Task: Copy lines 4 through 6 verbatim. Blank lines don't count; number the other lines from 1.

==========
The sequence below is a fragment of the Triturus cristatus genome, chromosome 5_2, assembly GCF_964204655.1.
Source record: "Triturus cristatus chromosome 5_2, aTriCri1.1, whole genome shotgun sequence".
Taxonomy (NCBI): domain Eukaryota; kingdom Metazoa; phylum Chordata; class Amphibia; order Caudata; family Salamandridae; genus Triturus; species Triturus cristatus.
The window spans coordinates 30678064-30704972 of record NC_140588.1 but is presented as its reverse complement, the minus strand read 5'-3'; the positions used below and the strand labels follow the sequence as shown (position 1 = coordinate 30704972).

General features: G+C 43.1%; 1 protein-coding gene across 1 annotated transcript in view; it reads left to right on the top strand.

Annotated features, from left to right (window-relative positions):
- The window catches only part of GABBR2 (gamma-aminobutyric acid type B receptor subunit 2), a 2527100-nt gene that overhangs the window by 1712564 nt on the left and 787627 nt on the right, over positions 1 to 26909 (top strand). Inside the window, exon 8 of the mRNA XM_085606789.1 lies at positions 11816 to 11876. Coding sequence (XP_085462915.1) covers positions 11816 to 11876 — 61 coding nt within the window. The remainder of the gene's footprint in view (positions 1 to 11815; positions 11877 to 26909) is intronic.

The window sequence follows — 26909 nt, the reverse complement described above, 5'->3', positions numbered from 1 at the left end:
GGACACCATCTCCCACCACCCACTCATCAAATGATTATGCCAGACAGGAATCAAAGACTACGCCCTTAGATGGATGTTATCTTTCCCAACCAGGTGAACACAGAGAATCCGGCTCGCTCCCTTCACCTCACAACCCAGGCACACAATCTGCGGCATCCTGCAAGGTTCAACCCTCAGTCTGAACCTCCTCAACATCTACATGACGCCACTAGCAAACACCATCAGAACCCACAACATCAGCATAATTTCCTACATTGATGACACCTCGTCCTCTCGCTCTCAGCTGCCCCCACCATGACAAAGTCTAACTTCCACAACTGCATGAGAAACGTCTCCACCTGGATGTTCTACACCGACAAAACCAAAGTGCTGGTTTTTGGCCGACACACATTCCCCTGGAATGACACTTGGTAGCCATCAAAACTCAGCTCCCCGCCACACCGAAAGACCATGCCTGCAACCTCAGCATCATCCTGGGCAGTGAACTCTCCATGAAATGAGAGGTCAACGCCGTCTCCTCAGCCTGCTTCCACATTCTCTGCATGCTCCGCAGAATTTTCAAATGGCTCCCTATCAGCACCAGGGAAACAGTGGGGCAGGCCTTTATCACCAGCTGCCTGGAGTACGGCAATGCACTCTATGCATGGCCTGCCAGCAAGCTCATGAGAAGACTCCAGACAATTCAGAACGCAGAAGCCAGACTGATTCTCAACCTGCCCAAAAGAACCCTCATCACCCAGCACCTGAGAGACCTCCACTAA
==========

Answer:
The window spans coordinates 30678064-30704972 of record NC_140588.1 but is presented as its reverse complement, the minus strand read 5'-3'; the positions used below and the strand labels follow the sequence as shown (position 1 = coordinate 30704972).

General features: G+C 43.1%; 1 protein-coding gene across 1 annotated transcript in view; it reads left to right on the top strand.

Annotated features, from left to right (window-relative positions):